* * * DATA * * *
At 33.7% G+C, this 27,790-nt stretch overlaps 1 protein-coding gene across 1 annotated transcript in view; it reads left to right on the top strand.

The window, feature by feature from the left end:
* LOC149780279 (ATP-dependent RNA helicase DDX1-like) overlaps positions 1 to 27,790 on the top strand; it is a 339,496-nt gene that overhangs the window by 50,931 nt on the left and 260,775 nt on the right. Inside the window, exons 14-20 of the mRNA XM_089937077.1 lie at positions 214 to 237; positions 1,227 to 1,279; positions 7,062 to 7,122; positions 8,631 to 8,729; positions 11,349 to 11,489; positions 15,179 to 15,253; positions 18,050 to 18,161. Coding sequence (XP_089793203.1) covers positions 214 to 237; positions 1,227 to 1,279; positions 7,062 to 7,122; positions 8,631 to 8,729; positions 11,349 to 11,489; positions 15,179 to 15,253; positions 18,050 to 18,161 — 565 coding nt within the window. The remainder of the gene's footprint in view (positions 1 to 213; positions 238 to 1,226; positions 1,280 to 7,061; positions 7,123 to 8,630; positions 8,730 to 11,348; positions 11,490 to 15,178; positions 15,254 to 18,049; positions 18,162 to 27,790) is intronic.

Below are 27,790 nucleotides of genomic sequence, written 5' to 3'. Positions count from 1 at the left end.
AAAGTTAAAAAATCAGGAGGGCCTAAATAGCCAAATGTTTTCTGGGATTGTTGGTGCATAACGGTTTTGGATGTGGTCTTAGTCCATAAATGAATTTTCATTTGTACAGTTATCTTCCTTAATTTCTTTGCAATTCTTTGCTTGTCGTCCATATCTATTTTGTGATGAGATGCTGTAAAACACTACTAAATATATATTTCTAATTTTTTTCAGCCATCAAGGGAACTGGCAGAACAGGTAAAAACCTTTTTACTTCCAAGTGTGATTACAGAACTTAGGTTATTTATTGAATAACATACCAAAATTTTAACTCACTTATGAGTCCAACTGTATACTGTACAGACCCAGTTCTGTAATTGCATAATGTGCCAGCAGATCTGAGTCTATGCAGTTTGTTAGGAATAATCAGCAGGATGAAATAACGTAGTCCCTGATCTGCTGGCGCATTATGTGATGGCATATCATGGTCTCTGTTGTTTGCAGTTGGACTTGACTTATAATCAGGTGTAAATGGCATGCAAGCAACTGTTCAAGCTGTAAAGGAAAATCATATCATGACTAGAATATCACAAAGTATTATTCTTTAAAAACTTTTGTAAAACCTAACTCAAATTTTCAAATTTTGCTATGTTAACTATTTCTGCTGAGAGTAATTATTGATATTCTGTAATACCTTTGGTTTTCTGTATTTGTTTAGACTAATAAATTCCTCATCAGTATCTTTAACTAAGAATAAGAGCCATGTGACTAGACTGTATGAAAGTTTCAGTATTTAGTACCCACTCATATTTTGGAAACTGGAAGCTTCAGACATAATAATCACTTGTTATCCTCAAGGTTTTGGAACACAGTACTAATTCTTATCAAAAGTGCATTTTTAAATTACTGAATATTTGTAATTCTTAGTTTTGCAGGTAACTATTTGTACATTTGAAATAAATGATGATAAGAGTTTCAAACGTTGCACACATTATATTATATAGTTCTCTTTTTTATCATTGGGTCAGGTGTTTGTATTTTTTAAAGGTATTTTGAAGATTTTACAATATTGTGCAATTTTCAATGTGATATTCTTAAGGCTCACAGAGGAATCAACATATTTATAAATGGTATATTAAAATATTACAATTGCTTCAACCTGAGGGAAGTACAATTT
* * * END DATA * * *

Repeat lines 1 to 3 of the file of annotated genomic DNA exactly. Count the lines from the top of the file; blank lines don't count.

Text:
At 33.7% G+C, this 27,790-nt stretch overlaps 1 protein-coding gene across 1 annotated transcript in view; it reads left to right on the top strand.

The window, feature by feature from the left end:
* LOC149780279 (ATP-dependent RNA helicase DDX1-like) overlaps positions 1 to 27,790 on the top strand; it is a 339,496-nt gene that overhangs the window by 50,931 nt on the left and 260,775 nt on the right. Inside the window, exons 14-20 of the mRNA XM_089937077.1 lie at positions 214 to 237; positions 1,227 to 1,279; positions 7,062 to 7,122; positions 8,631 to 8,729; positions 11,349 to 11,489; positions 15,179 to 15,253; positions 18,050 to 18,161. Coding sequence (XP_089793203.1) covers positions 214 to 237; positions 1,227 to 1,279; positions 7,062 to 7,122; positions 8,631 to 8,729; positions 11,349 to 11,489; positions 15,179 to 15,253; positions 18,050 to 18,161 — 565 coding nt within the window. The remainder of the gene's footprint in view (positions 1 to 213; positions 238 to 1,226; positions 1,280 to 7,061; positions 7,123 to 8,630; positions 8,730 to 11,348; positions 11,490 to 15,178; positions 15,254 to 18,049; positions 18,162 to 27,790) is intronic.